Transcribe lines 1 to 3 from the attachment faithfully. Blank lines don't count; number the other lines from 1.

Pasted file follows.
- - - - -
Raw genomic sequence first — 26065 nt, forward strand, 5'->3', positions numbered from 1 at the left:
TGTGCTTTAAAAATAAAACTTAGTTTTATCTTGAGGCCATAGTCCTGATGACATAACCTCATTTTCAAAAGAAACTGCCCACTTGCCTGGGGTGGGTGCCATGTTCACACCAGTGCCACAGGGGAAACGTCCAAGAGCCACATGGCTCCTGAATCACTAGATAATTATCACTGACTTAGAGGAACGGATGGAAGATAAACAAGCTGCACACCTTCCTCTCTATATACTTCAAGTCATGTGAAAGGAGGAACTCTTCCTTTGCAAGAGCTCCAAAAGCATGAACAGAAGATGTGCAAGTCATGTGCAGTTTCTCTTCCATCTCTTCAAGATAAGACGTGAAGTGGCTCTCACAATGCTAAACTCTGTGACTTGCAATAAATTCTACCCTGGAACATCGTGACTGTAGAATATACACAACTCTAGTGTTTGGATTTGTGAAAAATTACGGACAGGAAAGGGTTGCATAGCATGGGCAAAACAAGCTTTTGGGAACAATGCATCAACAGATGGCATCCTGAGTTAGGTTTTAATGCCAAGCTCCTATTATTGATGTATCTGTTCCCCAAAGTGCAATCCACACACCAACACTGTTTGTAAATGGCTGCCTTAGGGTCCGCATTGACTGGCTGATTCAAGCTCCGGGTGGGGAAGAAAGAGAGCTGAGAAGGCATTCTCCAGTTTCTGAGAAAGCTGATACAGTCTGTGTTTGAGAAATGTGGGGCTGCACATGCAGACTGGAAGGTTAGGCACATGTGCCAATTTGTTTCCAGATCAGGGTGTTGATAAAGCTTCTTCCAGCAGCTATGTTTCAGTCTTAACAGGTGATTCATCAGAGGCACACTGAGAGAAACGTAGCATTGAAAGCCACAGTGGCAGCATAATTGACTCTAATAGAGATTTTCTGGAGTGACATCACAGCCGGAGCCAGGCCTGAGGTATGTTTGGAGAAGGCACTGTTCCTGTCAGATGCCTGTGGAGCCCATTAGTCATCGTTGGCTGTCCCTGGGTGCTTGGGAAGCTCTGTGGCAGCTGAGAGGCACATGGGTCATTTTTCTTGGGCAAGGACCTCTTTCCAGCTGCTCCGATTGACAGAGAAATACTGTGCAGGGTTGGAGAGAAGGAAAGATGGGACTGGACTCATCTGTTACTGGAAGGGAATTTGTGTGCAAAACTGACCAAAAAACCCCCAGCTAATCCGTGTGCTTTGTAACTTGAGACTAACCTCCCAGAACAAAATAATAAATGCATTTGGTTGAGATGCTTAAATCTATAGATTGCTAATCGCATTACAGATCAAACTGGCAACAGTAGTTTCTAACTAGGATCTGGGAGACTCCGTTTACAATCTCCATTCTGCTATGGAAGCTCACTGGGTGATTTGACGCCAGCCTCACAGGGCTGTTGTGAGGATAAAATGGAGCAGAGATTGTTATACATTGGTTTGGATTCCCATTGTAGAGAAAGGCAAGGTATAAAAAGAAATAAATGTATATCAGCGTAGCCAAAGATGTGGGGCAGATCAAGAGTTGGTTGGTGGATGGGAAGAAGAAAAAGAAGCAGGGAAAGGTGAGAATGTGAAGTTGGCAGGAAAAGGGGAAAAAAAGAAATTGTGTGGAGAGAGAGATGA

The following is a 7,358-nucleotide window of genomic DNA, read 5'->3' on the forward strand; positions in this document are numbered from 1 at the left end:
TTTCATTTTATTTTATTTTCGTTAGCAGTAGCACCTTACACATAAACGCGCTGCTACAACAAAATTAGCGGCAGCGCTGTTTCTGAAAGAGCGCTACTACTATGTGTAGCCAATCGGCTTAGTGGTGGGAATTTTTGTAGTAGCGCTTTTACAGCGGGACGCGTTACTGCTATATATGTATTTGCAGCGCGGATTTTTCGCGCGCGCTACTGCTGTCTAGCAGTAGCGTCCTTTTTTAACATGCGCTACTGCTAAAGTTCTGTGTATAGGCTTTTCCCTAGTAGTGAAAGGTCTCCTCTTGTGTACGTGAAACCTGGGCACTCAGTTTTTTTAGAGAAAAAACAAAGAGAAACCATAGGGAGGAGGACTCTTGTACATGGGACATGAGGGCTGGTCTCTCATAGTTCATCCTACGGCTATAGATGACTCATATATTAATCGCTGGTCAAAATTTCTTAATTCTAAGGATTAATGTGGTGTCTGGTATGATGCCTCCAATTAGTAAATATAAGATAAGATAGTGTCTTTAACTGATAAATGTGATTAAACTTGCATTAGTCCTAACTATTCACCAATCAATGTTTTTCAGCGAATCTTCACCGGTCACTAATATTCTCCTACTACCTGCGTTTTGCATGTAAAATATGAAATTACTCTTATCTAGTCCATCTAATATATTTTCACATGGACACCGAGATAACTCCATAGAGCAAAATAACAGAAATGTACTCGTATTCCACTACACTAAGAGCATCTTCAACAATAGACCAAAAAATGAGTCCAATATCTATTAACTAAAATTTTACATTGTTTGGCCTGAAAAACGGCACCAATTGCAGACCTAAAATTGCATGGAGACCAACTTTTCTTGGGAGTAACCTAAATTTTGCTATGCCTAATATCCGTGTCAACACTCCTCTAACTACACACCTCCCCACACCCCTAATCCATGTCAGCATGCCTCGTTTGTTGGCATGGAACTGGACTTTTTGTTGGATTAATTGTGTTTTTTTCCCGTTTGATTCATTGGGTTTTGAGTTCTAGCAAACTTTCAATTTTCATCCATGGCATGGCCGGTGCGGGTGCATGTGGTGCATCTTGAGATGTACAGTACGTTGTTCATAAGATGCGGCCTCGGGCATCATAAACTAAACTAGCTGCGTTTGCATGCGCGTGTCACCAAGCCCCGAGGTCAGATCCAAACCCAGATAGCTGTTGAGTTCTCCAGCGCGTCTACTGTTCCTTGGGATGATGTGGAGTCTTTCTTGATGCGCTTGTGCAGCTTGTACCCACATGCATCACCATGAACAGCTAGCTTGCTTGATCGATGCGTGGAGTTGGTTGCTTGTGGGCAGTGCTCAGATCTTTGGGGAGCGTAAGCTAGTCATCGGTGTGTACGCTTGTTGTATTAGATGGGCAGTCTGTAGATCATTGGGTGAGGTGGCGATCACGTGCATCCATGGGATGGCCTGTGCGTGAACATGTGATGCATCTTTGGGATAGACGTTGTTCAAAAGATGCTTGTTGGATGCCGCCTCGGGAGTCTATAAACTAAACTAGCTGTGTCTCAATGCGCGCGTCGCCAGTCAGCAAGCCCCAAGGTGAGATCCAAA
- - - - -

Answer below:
Raw genomic sequence first — 26065 nt, forward strand, 5'->3', positions numbered from 1 at the left:
TGTGCTTTAAAAATAAAACTTAGTTTTATCTTGAGGCCATAGTCCTGATGACATAACCTCATTTTCAAAAGAAACTGCCCACTTGCCTGGGGTGGGTGCCATGTTCACACCAGTGCCACAGGGGAAACGTCCAAGAGCCACATGGCTCCTGAATCACTAGATAATTATCACTGACTTAGAGGAACGGATGGAAGATAAACAAGCTGCACACCTTCCTCTCTATATACTTCAAGTCATGTGAAAGGAGGAACTCTTCCTTTGCAAGAGCTCCAAAAGCATGAACAGAAGATGTGCAAGTCATGTGCAGTTTCTCTTCCATCTCTTCAAGATAAGACGTGAAGTGGCTCTCACAATGCTAAACTCTGTGACTTGCAATAAATTCTACCCTGGAACATCGTGACTGTAGAATATACACAACTCTAGTGTTTGGATTTGTGAAAAATTACGGACAGGAAAGGGTTGCATAGCATGGGCAAAACAAGCTTTTGGGAACAATGCATCAACAGATGGCATCCTGAGTTAGGTTTTAATGCCAAGCTCCTATTATTGATGTATCTGTTCCCCAAAGTGCAATCCACACACCAACACTGTTTGTAAATGGCTGCCTTAGGGTCCGCATTGACTGGCTGATTCAAGCTCCGGGTGGGGAAGAAAGAGAGCTGAGAAGGCATTCTCCAGTTTCTGAGAAAGCTGATACAGTCTGTGTTTGAGAAATGTGGGGCTGCACATGCAGACTGGAAGGTTAGGCACATGTGCCAATTTGTTTCCAGATCAGGGTGTTGATAAAGCTTCTTCCAGCAGCTATGTTTCAGTCTTAACAGGTGATTCATCAGAGGCACACTGAGAGAAACGTAGCATTGAAAGCCACAGTGGCAGCATAATTGACTCTAATAGAGATTTTCTGGAGTGACATCACAGCCGGAGCCAGGCCTGAGGTATGTTTGGAGAAGGCACTGTTCCTGTCAGATGCCTGTGGAGCCCATTAGTCATCGTTGGCTGTCCCTGGGTGCTTGGGAAGCTCTGTGGCAGCTGAGAGGCACATGGGTCATTTTTCTTGGGCAAGGACCTCTTTCCAGCTGCTCCGATTGACAGAGAAATACTGTGCAGGGTTGGAGAGAAGGAAAGATGGGACTGGACTCATCTGTTACTGGAAGGGAATTTGTGTGCAAAACTGACCAAAAAACCCCCAGCTAATCCGTGTGCTTTGTAACTTGAGACTAACCTCCCAGAACAAAATAATAAATGCATTTGGTTGAGATGCTTAAATCTATAGATTGCTAATCGCATTACAGATCAAACTGGCAACAGTAGTTTCTAACTAGGATCTGGGAGACTCCGTTTACAATCTCCATTCTGCTATGGAAGCTCACTGGGTGATTTGACGCCAGCCTCACAGGGCTGTTGTGAGGATAAAATGGAGCAGAGATTGTTATACATTGGTTTGGATTCCCATTGTAGAGAAAGGCAAGGTATAAAAAGAAATAAATGTATATCAGCGTAGCCAAAGATGTGGGGCAGATCAAGAGTTGGTTGGTGGATGGGAAGAAGAAAAAGAAGCAGGGAAAGGTGAGAATGTGAAGTTGGCAGGAAAAGGGGAAAAAAAGAAATTGTGTGGAGAGAGAGATGA

The following is a 7,358-nucleotide window of genomic DNA, read 5'->3' on the forward strand; positions in this document are numbered from 1 at the left end: